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Chef Reva Constantine on Her Love of Cooking and Detroit’s Foodie Explosion

BY: Charles Austin | Apr 22, 2016

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You might say Reva Constantine is a bit of a Renaissance chef. In addition to hosting her own pop-up supper clubs and serving as executive chef at Southfield, MI's Great Lakes Culinary Center, she’s appeared multiple times on the Food Network, wowing judges by whipping up dishes like breakfast tacos with charred salsa and herbed grilled lamb chops with sautéed kale and bacon. With on-the-fly creativity like that, it’s no wonder the Detroit native won top honors in the food category of our first annual Taste of Groupon Awards.

Below, Chef Constantine dishes on growing up, discovering cooking, and the joys of her profession.

On Detroit’s booming food scene

"You know, before when I was growing up there were not a lot of restaurants and places that you could say, 'Oh my God, Detroit is this food mecca.' It wasn’t like that. You had to go outside of Detroit.

"And the food scene right now is just ... it’s outrageous. I wanna be the best that I can be, because people never thought that Detroit was anything. And now that Detroit is becoming this mecca of restaurants and places to go to eat—a destination place—it makes you proud to be a part of it and proud to be a Detroiter. It just makes you feel like you can make a change. You can make a difference. Because you see what happened to our city. It did a total 360."

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Above: Reva's savory goat-cheese ice-cream sandwich

On learning to love cooking at a young age

"My mom. She’s a great cook. When I was in high school, in 9th and 10th grade, I never thought that I want to be a chef at all. And I fooled around and I got kicked out of the school that I was in because my grades weren't up to par. And so then I had to go to a different high school, and with that high school you could go to vocational school also. And so I did that and went to vocational school for culinary arts, and this whole world opened up to me.

"I always cooked at home, I always had cookbooks, I always played restaurant with my sisters and my brother, but it never connected until I went to high school. And I always say the best thing that ever happened to me was that ... I had too much fun in 9th and 10th grade.

"Years later I felt like, 'Wait a minute, I've been playing with food and playing restaurant and cooking my whole entire life and it never dawned on me.' I mean, I watched every single chef show that was on Channel 56 ever. All the time. And it never dawned on me that that's what I wanted to be, was a chef."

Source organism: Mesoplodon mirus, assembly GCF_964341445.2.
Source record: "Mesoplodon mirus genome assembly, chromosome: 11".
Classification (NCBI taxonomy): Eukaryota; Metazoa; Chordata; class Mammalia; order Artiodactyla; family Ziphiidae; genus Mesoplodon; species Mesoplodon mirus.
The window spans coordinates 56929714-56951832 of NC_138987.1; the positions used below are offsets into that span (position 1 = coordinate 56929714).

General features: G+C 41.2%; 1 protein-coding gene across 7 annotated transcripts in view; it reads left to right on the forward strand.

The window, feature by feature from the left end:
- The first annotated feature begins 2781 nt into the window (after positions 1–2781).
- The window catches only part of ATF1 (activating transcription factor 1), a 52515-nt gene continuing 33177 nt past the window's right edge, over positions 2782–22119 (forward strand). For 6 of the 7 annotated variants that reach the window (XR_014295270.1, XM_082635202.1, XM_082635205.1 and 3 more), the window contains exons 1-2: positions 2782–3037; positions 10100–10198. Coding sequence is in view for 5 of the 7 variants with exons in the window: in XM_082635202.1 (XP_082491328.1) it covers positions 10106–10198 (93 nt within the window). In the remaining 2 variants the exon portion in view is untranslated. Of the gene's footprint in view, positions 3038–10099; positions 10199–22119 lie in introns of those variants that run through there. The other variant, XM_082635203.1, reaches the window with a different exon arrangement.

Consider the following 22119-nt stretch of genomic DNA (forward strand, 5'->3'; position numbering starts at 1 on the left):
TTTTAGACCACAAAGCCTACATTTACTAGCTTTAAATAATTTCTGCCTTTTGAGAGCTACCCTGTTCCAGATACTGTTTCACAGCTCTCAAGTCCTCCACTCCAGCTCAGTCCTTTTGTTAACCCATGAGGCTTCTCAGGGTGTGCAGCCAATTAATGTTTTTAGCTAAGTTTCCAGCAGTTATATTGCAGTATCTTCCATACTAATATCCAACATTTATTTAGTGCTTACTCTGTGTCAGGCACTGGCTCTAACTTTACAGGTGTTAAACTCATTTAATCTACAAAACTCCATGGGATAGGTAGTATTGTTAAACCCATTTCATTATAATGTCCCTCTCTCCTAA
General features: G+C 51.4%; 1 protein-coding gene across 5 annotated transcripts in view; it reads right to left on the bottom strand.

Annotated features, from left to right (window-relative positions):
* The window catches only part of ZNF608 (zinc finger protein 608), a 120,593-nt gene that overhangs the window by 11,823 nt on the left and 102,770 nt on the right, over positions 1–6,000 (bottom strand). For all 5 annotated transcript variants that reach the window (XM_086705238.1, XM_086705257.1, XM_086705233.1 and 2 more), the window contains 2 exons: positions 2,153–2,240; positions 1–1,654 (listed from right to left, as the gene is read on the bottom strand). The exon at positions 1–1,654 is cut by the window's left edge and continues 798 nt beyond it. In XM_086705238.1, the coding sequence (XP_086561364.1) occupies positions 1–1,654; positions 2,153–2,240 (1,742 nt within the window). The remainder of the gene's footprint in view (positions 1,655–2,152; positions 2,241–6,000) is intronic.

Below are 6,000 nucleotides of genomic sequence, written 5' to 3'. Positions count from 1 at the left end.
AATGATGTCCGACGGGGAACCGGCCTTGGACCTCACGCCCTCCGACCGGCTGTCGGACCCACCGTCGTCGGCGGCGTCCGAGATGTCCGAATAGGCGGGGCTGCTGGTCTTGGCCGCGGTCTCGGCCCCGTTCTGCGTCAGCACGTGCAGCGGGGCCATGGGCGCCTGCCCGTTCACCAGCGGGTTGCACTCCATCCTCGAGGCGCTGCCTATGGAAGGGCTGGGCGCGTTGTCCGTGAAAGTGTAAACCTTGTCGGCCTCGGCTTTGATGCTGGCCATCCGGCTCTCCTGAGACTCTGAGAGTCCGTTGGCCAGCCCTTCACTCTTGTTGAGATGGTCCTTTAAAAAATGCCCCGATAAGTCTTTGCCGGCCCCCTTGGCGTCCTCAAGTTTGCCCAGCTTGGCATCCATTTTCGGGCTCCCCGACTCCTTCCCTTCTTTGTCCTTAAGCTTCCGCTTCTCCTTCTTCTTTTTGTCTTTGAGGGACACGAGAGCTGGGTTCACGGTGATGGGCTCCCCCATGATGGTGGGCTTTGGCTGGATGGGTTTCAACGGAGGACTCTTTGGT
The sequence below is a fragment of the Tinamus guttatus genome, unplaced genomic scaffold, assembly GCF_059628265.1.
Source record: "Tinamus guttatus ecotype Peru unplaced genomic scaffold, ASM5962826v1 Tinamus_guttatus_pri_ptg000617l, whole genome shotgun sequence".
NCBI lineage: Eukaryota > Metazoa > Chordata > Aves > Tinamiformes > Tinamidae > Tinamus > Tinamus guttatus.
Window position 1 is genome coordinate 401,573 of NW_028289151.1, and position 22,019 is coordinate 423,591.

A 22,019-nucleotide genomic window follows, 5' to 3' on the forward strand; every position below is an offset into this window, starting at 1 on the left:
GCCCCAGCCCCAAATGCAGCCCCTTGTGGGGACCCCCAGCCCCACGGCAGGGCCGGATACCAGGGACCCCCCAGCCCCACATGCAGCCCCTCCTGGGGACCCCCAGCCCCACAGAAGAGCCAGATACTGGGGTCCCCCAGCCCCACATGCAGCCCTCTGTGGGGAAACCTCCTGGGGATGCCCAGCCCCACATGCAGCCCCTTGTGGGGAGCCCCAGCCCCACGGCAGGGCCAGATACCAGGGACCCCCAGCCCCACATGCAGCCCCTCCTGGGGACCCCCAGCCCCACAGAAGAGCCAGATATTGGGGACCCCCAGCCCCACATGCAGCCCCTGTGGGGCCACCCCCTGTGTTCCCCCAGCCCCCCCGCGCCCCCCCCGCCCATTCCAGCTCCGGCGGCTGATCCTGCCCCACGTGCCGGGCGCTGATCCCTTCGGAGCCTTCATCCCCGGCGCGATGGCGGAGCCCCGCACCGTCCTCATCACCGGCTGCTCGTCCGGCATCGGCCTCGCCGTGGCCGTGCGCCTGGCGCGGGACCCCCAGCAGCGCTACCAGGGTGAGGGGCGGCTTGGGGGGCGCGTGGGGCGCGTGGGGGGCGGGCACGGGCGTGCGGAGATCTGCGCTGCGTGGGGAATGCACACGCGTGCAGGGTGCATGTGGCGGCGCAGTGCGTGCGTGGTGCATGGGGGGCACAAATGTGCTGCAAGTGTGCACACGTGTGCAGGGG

On appearing on Guy’s Grocery Games on the Food Network

"It was great. You know. Being a chef, going out to California, just being picked out of all these thousands of people that apply is amazing. And then when you get on set, it’s surreal. Like, 'Wow, I watched every single episode, and now I’m here in this grocery store.'

"When I was on there [the first time], I hit the dust. I fell right on my face. And, you know, they showed that scene at least five times. At least. I mean literally it was on every commercial they showed that day. Like really? We were counting like, OK, this is getting to be ridiculous."

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Above: Reva's crispy smoked pork

On the locavore movement

"I learned that a lot of people don't know where their food comes from, ... they don’t know what’s in their food, and our garden [at the Great Lakes Culinary Center] is completely organic. It also taught me that I have to do better as a parent  to make sure that my children are getting organic foods and sustainable foods. And not wasting food and utilizing everything that we have. And growing your own things. Because then if you grow it, you know where it comes from, you know what you're putting on there, you know what you're putting in your body.

"[At the center] we do do youth classes in the summertime. So last year we had a [vocational-technical] class that had summer school. So they came in and we have a garden in the summer, this big huge garden, so they came in, worked with the gardener, and learned about the vegetables and fruits and things. And then they came inside and we had a class on how to utilize all those garden ingredients."

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Above: Reva's Japanese green-tea soufflé

On why she loves her job

"Working at Great Lakes Culinary Center is totally different than a restaurant because it’s an event space. And I prefer working in events because I know everything that’s going to happen. There are no surprises. I might have one vegetarian or somebody's gluten-free, but there's no big surprises like when you're in a restaurant and 25 people decide to show up at 7 o’clock.

"When I have my own pop-up, I always use brown butcher paper as a tablecloth, and then I put markers and stuff on the table and I go around and take pictures. I'll tell people, 'Make sure you write on the table and tell me what you think.' And going around that table reading all the comments—that makes me so happy. That part right there is like, 'I did my job. I created something really cool. They really loved it.'"

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Guide Staff Writer
BY: Charles Austin
Guide Staff Writer